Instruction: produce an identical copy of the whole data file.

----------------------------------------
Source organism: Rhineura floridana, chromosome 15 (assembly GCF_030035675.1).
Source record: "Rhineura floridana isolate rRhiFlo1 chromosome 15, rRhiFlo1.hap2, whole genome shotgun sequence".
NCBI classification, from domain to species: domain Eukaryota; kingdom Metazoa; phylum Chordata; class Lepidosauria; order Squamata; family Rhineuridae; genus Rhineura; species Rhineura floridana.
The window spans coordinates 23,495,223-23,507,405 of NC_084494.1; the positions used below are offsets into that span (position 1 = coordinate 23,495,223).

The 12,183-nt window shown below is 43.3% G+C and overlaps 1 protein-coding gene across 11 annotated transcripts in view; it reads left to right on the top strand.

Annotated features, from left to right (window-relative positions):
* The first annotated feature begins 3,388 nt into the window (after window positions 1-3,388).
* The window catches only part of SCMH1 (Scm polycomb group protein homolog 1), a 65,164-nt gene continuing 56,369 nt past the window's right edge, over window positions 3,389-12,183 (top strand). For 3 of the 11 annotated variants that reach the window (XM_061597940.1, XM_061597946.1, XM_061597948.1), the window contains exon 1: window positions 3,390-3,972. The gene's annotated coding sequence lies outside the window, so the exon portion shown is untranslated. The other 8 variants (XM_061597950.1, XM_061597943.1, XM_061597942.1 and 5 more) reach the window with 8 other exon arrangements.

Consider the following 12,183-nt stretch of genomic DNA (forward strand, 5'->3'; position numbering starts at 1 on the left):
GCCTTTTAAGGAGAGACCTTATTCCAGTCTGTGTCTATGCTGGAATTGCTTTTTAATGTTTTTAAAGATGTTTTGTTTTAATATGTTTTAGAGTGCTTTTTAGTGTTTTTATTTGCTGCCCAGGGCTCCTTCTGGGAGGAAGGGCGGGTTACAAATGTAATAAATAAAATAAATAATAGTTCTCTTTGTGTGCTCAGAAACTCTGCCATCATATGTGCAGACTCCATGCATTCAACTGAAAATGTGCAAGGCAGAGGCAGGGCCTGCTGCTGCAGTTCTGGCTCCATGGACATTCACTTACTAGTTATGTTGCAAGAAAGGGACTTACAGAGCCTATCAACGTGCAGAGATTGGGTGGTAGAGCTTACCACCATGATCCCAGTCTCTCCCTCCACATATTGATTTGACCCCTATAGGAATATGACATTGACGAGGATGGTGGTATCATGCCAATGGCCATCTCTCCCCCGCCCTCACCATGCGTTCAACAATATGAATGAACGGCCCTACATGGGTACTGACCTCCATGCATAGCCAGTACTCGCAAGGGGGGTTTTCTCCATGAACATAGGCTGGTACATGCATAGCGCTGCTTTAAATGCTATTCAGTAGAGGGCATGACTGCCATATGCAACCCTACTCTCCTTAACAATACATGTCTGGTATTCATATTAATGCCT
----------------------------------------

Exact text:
Source organism: Rhineura floridana, chromosome 15 (assembly GCF_030035675.1).
Source record: "Rhineura floridana isolate rRhiFlo1 chromosome 15, rRhiFlo1.hap2, whole genome shotgun sequence".
NCBI classification, from domain to species: domain Eukaryota; kingdom Metazoa; phylum Chordata; class Lepidosauria; order Squamata; family Rhineuridae; genus Rhineura; species Rhineura floridana.
The window spans coordinates 23,495,223-23,507,405 of NC_084494.1; the positions used below are offsets into that span (position 1 = coordinate 23,495,223).

The 12,183-nt window shown below is 43.3% G+C and overlaps 1 protein-coding gene across 11 annotated transcripts in view; it reads left to right on the top strand.

Annotated features, from left to right (window-relative positions):
* The first annotated feature begins 3,388 nt into the window (after window positions 1-3,388).
* The window catches only part of SCMH1 (Scm polycomb group protein homolog 1), a 65,164-nt gene continuing 56,369 nt past the window's right edge, over window positions 3,389-12,183 (top strand). For 3 of the 11 annotated variants that reach the window (XM_061597940.1, XM_061597946.1, XM_061597948.1), the window contains exon 1: window positions 3,390-3,972. The gene's annotated coding sequence lies outside the window, so the exon portion shown is untranslated. The other 8 variants (XM_061597950.1, XM_061597943.1, XM_061597942.1 and 5 more) reach the window with 8 other exon arrangements.

Consider the following 12,183-nt stretch of genomic DNA (forward strand, 5'->3'; position numbering starts at 1 on the left):
GCCTTTTAAGGAGAGACCTTATTCCAGTCTGTGTCTATGCTGGAATTGCTTTTTAATGTTTTTAAAGATGTTTTGTTTTAATATGTTTTAGAGTGCTTTTTAGTGTTTTTATTTGCTGCCCAGGGCTCCTTCTGGGAGGAAGGGCGGGTTACAAATGTAATAAATAAAATAAATAATAGTTCTCTTTGTGTGCTCAGAAACTCTGCCATCATATGTGCAGACTCCATGCATTCAACTGAAAATGTGCAAGGCAGAGGCAGGGCCTGCTGCTGCAGTTCTGGCTCCATGGACATTCACTTACTAGTTATGTTGCAAGAAAGGGACTTACAGAGCCTATCAACGTGCAGAGATTGGGTGGTAGAGCTTACCACCATGATCCCAGTCTCTCCCTCCACATATTGATTTGACCCCTATAGGAATATGACATTGACGAGGATGGTGGTATCATGCCAATGGCCATCTCTCCCCCGCCCTCACCATGCGTTCAACAATATGAATGAACGGCCCTACATGGGTACTGACCTCCATGCATAGCCAGTACTCGCAAGGGGGGTTTTCTCCATGAACATAGGCTGGTACATGCATAGCGCTGCTTTAAATGCTATTCAGTAGAGGGCATGACTGCCATATGCAACCCTACTCTCCTTAACAATACATGTCTGGTATTCATATTAATGCCT